If the on-going discussion about the role of women in leadership too often seems to ring hollow and trite, it may be because there is more to the issue and its implications for the Church than mere slogans and simplifications.
The proof is in the pages of the Bible where a look at women in leadership roles in the Old Testament – even before Christ lauded Mary of Bethany for her countercultural approach to God – reveals a remarkable variety of styles and approaches. What is revealed in the lives of judge and warrior Deborah or intercessor and infl uencer Esther? What can be learned about negotiation from Abigail or about the power of submission from Sarah? All add up to vivid role models of anointed women for whom leadership was simply never an issue.
As found in Judges, chapter fi ve, the Song of Deborah is one of the oldest passages of Scripture. It sheds intriguing light on ancient attitudes about the authority of women. In a government where God was King and Lawmaker, Deborah was ‘the’ judge, charged with interpreting the law. She was also a prophetess, the feminine of the word used to describe Isaiah and Jeremiah. Beyond her authority and position, her boldness and courage set Deborah apart as a biblical role model. At a time of acute danger for Israel, Deborah provided guidance, encouragement and, ultimately, thanksgiving for a great military victory over the enemy.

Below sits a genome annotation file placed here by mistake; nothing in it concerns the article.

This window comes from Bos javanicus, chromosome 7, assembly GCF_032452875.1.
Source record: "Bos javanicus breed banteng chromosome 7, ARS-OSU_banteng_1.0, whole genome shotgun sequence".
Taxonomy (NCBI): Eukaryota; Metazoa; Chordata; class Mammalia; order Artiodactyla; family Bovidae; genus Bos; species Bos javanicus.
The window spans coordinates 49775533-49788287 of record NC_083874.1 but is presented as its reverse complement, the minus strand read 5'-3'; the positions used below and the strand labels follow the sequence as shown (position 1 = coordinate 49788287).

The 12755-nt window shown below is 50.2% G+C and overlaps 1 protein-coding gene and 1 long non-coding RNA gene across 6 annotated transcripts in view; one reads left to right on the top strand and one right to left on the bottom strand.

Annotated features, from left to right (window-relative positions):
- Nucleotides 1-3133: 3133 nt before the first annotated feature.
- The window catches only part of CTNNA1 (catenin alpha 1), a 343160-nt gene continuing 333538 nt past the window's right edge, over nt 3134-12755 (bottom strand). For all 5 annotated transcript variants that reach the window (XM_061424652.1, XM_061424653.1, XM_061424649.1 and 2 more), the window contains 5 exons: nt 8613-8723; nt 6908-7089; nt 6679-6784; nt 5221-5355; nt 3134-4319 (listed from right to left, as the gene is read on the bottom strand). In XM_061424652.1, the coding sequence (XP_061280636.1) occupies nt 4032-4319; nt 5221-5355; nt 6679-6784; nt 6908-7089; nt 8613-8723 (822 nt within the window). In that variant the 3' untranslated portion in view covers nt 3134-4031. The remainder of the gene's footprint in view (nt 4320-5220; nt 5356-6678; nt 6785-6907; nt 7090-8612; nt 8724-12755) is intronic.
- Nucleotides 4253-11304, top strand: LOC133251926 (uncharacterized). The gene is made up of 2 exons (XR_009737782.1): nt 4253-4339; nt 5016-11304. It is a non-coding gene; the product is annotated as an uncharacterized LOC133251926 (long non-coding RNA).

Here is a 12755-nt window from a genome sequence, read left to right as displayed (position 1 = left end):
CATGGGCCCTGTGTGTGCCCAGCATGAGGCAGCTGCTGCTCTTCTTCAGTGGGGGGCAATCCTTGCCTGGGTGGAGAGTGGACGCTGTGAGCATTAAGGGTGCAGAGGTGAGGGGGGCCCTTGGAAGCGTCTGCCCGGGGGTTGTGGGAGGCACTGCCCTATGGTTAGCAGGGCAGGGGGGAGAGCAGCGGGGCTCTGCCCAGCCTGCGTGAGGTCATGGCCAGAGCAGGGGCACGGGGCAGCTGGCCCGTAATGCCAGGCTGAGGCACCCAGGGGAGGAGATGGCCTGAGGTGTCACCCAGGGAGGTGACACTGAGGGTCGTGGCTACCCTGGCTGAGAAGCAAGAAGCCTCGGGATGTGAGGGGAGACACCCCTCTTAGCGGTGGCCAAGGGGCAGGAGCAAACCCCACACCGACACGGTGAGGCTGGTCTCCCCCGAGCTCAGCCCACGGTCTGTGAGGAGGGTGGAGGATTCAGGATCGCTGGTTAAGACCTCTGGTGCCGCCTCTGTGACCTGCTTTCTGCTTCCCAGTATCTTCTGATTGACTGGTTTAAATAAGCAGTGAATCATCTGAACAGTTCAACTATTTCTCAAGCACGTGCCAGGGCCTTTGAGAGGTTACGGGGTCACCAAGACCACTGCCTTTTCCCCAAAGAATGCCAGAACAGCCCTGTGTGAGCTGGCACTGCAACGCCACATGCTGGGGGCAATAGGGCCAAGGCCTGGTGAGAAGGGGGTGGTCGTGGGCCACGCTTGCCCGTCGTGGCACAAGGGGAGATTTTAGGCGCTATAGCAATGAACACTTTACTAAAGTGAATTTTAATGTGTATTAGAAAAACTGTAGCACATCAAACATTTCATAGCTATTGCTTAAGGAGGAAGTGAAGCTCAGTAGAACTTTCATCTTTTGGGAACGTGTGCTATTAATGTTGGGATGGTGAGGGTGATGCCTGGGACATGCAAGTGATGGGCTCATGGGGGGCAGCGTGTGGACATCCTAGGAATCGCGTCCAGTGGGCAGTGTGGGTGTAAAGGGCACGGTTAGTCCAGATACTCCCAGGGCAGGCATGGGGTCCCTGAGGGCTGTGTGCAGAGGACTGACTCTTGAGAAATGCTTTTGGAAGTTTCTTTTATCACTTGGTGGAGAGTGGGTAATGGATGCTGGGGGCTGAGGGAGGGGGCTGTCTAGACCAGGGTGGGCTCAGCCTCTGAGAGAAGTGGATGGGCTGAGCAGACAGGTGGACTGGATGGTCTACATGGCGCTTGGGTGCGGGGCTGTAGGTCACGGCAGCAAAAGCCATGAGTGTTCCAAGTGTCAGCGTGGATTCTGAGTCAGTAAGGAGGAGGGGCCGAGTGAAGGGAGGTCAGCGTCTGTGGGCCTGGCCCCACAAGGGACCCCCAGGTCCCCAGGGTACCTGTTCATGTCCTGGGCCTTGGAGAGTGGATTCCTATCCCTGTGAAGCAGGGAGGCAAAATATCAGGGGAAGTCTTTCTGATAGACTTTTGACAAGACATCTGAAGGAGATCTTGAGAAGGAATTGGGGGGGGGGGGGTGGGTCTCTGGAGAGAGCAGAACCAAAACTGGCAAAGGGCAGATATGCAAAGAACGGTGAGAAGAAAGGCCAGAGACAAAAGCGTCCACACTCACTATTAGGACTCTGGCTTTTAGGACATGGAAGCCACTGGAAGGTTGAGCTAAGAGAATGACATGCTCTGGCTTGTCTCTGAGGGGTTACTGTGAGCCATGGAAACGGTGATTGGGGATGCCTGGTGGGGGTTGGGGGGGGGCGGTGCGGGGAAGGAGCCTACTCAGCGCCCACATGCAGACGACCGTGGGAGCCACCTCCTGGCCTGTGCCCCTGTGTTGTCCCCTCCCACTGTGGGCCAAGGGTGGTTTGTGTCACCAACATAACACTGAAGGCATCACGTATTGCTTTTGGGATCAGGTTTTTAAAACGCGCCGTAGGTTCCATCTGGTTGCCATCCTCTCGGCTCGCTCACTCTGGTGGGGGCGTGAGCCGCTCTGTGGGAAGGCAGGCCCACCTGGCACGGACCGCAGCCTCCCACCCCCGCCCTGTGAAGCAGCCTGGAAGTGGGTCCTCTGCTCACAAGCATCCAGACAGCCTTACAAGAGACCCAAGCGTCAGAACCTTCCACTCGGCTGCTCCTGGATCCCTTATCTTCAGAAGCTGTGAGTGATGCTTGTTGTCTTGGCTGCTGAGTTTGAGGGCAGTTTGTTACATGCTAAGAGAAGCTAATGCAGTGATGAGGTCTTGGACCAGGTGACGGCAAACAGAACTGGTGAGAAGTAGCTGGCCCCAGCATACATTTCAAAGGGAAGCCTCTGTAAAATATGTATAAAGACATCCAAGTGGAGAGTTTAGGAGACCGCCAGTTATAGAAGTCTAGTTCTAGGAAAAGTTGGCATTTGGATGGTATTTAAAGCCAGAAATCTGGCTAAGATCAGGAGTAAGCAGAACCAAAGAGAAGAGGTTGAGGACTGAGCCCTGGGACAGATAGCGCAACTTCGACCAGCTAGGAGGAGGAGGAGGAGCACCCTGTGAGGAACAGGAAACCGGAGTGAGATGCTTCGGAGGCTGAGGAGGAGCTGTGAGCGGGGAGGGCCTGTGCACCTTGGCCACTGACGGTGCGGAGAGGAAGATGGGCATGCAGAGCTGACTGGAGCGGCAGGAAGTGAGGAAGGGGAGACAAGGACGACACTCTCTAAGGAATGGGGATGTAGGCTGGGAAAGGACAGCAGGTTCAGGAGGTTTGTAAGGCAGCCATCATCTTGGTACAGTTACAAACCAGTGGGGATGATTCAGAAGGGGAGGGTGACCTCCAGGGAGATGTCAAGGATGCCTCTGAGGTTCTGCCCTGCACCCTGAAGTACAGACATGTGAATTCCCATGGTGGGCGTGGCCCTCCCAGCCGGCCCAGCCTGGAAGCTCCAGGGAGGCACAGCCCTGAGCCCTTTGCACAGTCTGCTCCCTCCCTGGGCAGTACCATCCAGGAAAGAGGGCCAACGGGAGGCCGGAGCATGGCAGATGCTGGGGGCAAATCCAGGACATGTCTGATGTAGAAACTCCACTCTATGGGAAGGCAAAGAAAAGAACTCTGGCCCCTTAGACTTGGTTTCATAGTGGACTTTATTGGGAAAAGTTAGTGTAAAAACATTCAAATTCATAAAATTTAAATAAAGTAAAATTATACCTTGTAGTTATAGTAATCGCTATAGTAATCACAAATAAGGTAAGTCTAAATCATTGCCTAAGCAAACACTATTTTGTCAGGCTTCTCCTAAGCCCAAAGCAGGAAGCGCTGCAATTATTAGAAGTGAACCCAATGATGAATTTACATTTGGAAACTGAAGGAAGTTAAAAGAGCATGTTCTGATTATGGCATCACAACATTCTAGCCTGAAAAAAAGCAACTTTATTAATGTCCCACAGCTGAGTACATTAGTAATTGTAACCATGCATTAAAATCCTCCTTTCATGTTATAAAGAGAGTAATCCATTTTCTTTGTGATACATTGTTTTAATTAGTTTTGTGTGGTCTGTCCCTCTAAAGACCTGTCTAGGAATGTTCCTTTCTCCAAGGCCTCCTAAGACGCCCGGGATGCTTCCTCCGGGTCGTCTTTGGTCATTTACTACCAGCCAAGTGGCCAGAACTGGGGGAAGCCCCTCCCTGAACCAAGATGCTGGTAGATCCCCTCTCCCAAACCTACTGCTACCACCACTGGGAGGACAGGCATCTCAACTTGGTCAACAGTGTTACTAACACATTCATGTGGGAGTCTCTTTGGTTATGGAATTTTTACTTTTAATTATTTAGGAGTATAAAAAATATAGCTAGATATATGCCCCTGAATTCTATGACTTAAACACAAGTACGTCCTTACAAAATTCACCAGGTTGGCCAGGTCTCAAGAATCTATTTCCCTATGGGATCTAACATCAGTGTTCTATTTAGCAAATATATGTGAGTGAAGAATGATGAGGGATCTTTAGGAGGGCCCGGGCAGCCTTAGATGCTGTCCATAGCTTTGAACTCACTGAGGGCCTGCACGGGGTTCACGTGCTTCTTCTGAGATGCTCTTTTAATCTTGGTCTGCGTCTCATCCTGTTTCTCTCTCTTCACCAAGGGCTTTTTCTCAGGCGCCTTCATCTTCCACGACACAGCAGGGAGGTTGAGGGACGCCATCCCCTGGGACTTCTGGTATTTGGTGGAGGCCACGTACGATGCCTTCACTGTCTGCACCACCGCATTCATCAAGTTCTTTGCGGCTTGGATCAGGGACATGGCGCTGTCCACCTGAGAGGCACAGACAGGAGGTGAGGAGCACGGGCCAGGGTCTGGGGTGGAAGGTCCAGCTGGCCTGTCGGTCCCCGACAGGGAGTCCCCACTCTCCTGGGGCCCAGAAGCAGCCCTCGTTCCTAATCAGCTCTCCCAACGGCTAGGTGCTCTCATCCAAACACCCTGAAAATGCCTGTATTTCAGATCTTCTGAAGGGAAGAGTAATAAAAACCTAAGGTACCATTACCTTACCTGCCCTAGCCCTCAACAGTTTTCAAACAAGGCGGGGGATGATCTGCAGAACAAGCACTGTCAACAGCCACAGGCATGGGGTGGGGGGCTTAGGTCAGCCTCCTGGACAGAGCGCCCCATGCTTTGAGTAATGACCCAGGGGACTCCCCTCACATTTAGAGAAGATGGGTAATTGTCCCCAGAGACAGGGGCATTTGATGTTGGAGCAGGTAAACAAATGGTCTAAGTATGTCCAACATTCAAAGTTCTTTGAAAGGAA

She hardly accomplished these daunting tasks by being demur and retiring. Accustomed to dispensing justice as she sat under her tree on Mount Ephraim, Deborah knew how to use her authority to get the job done. It was a can-do spirit that took charge when she appointed Barak to head the army and delivered the word of the Lord that he should lead them to war. But Barak wouldn’t budge unless Deborah went with him. She agreed but added, chiding him for his reluctance: “the honor will not be yours, for the Lord shall hand Sisera (the opposing leader) to the a woman” (Judges 4:9 NIV).
Deborah revealed the true depth of her gift for leading. With victory, she gave thanks to the Lord for avenging Israel, worshiping him in song. At once a hymn of deliverance and an exhortation to her people, the Song of Deborah is also a well-timed commendation to her commander in chief, Barak. It is Deborah’s graciousness that exemplifi es her ability to motivate and inspire.
The story of the audacious, proactive, and powerfully self-assured Deborah provides an encouraging example for women who too often feel that assuming a leadership role comes at the cost of their femininity. As the prophetess herself declared clared in her ancient ode, “Awake Deborah and utter a song!” For many women, God’s summons to bold and decisive leadership may sound very much like a wake-up call.
Worlds away from the empowering Deborah, Esther demonstrates an altogether different picture of a woman assuming the role of leadership. What her story in the Book of Esther reveals is that it is often only in the act of obedience that true leadership qualities emerge.